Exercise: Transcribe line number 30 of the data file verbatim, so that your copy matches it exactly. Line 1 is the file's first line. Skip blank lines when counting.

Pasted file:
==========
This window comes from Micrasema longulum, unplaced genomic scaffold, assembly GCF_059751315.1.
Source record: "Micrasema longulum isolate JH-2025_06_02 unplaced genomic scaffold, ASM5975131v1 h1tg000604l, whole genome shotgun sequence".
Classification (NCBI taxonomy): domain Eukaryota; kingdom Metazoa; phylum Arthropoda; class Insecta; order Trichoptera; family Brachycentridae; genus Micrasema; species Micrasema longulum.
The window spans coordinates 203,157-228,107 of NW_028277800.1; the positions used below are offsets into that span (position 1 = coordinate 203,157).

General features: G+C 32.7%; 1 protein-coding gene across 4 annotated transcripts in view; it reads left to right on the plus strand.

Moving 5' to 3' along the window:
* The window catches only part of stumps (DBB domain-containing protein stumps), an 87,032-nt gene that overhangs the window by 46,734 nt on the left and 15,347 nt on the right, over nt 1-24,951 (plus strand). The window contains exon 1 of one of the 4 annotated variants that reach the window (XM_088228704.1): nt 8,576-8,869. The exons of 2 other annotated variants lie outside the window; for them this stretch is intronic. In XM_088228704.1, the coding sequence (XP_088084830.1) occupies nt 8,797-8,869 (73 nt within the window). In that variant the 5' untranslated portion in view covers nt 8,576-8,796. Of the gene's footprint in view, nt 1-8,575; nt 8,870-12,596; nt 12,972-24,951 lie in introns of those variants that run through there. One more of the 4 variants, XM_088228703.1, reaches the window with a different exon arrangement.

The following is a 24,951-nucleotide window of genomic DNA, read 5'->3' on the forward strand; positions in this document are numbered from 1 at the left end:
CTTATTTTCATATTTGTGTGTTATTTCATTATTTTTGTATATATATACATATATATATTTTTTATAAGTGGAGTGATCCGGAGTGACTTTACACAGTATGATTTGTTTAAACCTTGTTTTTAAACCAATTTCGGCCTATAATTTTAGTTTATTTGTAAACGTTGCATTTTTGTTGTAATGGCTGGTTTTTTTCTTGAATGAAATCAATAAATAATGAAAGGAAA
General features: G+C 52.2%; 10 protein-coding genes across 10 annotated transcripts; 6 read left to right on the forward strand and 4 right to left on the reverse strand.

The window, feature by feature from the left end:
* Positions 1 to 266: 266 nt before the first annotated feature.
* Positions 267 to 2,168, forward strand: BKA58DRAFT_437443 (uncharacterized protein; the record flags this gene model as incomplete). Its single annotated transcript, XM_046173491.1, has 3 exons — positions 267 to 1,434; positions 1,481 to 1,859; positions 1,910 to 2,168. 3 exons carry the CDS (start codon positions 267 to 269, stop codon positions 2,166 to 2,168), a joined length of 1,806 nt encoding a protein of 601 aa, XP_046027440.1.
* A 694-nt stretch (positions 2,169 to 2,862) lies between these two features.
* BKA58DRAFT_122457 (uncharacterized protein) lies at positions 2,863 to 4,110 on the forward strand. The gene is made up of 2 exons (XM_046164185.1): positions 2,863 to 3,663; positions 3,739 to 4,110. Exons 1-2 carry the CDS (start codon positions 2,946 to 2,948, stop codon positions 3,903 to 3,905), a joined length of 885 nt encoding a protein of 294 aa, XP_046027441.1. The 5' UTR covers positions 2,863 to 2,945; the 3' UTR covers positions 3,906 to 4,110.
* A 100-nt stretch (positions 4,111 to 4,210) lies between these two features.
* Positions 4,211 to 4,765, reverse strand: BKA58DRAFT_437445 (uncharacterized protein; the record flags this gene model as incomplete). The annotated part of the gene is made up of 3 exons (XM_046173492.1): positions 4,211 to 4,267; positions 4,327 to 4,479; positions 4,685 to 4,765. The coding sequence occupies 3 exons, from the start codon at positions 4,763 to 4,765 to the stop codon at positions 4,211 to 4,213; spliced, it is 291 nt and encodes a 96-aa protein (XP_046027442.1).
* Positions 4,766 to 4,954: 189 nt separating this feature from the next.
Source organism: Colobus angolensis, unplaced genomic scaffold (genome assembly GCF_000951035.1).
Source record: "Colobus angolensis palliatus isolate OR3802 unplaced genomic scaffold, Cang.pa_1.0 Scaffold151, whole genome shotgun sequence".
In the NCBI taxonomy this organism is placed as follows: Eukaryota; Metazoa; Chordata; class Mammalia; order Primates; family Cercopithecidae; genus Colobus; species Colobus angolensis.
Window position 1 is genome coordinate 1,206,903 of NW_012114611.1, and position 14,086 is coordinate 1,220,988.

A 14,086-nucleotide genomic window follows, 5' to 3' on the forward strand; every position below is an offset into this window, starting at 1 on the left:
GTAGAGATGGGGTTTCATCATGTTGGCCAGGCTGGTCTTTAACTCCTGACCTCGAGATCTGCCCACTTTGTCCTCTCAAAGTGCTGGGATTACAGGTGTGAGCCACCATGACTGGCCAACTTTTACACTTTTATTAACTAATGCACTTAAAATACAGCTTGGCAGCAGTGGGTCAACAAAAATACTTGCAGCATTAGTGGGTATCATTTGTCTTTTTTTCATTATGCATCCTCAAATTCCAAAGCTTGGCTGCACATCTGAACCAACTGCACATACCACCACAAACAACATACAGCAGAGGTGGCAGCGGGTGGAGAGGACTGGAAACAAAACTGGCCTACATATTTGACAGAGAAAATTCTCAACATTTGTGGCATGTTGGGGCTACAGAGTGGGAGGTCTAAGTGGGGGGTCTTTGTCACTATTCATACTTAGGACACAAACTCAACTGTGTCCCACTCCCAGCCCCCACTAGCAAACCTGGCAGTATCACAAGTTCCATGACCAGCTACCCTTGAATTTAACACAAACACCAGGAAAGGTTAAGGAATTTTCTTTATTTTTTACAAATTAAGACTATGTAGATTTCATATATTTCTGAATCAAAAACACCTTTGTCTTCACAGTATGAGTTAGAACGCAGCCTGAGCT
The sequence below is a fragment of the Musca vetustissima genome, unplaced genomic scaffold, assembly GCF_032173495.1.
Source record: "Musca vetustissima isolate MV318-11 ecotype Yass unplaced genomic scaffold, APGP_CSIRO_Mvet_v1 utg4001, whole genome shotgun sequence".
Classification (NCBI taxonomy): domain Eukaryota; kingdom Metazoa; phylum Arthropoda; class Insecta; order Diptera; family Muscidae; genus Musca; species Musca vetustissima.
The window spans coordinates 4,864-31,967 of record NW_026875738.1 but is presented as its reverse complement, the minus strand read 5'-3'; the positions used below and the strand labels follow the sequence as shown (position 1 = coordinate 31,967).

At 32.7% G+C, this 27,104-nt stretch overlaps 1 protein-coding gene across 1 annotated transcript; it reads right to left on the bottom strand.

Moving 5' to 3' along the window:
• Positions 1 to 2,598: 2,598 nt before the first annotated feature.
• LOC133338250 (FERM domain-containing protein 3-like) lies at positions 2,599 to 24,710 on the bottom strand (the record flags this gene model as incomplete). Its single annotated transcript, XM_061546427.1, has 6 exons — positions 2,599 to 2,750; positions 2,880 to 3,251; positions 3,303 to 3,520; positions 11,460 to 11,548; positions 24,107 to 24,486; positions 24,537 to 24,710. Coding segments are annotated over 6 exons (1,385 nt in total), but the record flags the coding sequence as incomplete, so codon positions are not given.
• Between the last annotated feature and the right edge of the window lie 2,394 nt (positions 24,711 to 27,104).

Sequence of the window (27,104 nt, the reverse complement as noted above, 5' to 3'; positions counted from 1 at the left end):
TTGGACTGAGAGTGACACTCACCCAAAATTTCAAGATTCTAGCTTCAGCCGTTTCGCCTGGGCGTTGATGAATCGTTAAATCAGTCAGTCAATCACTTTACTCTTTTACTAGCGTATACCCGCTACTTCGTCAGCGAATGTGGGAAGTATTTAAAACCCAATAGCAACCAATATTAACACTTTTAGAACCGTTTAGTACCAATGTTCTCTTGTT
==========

Moving 5' to 3' along the window: